Santana doing his part for postseason push

Right-hander goes at least seven frames for fifth straight start

Santana doing his part for postseason push

MINNEAPOLIS -- While right-hander Ervin Santana isn't eligible to pitch in the postseason, he's doing everything he can to help lead the Twins there.

Santana, who can't pitch in the playoffs after serving an 80-game suspension for the use of a performance-enhancing drug, turned in his fifth straight sterling outing to help lead the Twins to a 3-1 win over the Indians on Tuesday night at Target Field.

His strong effort helped the Twins move to two games back of the Astros for the second American League Wild Card spot with 12 games to play. Santana allowed one run over seven-plus innings to mark his fifth start of going at least seven frames. The right-hander is 4-0 with a 1.50 ERA and 39 strikeouts in 36 innings over those five outings.

"He was really good," Twins manager Paul Molitor said. "He got my attention in the first inning because his command wasn't great and he was kind of finessing his fastball, but I know he knows how to pitch that way, too. But he reached back as the game went on and had better command and a better ratio of strikes to balls and his breaking ball got better."

Santana pointed to a bullpen session with pitching coach Neil Allen in Tampa Bay in late August as the turning point to his season, as he had a 6.05 ERA through his first 10 starts after going 2 2/3 innings against the Rays on Aug. 25. Since then, Santana has been on a roll and has lowered his ERA to 4.31 on the year.

"I worked with Neil in my bullpen and can really see the difference right now," Santana said. "Everyone told me what I had to fix and then I kept working on it, working on it. And there's been good results."

Molitor said Santana's tweaks to his mechanics have played a big role in his turnaround, but added that the 11-year big league veteran's confidence is also soaring.

"I don't think I'm smart enough to give you a pitching analysis of what he's done mechanically, but I know there has been some tweaking from everything to arm angle, landing spots to finishing off his pitches better," Molitor said. "And I think it's confidence. Every time he goes out there, he's expecting to get good results and that's what's happened over his last four starts or so."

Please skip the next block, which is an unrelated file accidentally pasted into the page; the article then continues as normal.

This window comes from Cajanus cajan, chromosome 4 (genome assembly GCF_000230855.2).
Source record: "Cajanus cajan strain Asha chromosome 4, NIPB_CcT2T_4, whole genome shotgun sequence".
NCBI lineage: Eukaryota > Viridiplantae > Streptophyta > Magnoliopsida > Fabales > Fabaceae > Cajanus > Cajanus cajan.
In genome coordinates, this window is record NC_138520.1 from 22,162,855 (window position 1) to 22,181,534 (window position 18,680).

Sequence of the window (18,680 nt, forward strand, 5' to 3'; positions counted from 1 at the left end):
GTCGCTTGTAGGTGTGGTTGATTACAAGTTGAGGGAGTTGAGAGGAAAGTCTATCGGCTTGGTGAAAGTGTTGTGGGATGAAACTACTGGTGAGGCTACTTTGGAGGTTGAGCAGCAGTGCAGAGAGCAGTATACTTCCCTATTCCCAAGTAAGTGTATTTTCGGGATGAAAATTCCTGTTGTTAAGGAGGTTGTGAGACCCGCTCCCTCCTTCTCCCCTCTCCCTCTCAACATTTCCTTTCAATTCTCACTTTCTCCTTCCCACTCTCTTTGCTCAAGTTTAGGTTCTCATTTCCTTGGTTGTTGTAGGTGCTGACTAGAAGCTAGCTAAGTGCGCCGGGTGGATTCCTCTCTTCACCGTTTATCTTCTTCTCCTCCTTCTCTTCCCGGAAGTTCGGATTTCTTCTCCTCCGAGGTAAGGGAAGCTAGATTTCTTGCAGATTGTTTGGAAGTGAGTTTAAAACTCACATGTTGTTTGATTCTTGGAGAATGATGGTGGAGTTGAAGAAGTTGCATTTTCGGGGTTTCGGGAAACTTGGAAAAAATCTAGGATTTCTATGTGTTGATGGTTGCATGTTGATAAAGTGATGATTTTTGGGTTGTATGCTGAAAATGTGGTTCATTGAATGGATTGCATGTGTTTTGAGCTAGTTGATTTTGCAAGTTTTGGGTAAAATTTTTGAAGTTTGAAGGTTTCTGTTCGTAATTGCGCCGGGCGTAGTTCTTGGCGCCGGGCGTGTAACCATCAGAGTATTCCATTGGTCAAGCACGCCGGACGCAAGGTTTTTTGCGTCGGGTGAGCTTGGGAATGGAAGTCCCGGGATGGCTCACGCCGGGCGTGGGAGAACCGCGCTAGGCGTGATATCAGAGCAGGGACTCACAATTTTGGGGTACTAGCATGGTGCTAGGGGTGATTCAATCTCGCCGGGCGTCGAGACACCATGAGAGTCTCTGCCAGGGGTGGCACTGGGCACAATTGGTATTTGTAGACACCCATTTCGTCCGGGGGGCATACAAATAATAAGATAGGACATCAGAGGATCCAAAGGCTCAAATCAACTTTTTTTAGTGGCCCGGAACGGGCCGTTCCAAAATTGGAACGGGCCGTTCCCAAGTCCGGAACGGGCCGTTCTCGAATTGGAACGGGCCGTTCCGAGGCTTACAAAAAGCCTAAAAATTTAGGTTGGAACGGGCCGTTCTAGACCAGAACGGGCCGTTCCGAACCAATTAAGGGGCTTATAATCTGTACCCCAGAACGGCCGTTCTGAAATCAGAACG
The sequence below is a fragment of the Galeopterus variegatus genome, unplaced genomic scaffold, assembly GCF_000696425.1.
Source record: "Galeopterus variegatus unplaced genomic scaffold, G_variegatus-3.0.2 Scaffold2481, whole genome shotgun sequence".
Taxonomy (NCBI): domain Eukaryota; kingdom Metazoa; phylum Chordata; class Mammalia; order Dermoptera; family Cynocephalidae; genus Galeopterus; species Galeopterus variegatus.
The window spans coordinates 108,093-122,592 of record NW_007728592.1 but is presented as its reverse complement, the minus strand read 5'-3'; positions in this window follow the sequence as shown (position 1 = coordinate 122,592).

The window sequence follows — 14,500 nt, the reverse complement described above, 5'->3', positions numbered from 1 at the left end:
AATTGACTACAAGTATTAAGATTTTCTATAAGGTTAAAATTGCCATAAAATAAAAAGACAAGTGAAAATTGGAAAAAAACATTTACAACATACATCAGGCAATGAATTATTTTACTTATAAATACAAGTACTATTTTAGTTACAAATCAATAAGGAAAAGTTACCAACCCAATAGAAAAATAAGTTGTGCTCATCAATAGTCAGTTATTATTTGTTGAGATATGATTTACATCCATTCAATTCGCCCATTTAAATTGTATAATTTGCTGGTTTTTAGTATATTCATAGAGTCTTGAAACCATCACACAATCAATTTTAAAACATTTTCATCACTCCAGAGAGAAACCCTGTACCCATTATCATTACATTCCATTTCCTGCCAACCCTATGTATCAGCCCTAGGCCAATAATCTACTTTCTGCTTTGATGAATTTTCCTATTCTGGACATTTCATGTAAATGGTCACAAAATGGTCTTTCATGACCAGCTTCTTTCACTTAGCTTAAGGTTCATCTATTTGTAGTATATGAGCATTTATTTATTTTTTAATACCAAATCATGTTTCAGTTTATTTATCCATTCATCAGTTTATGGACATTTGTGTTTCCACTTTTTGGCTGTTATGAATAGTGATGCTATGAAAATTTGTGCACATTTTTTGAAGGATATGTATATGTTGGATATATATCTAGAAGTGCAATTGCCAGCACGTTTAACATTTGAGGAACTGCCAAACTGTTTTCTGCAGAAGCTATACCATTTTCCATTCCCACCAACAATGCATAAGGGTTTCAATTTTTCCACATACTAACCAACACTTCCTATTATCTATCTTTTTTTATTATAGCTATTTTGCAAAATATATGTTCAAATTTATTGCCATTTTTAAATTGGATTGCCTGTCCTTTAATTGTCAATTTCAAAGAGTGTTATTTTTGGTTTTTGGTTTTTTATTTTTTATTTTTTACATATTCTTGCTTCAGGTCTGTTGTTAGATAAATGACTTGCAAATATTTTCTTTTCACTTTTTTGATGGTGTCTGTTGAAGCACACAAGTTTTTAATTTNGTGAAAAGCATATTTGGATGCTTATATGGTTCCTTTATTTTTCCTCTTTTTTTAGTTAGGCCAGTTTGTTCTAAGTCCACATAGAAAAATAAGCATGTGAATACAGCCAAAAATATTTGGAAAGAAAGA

Dozier's backhanded stop

Santana, though, was helped in a big way by lefty Glen Perkins, who came in relief of Santana after he allowed consecutive singles to open the eighth. Perkins is still working his way back to closing after being out for nearly three weeks with a lower back strain, but was able to get out of the jam to help preserve the win. After a sacrifice bunt from Jason Kipnis, he retired rookies Francisco Lindor and Michael Martinez to end the threat.

"We were in a little bit of peril there with a couple guys on with a two-run lead," Molitor said. "Ideally, you don't want to bring him in with runners on, but he's done it a few times with four-out saves. I wasn't sure if Kipnis would bunt or not so we were conservative on our defense there, but he got that out, which I think helped. And then the matchups after that were right-handed hitters, but relatively young so he was able to get the fly ball and the ball to [Brian] Dozier."

Rhett Bollinger is a reporter for MLB.com. Read his blog, Bollinger Beat, follow him on Twitter @RhettBollinger and listen to his podcast. This story was not subject to the approval of Major League Baseball or its clubs.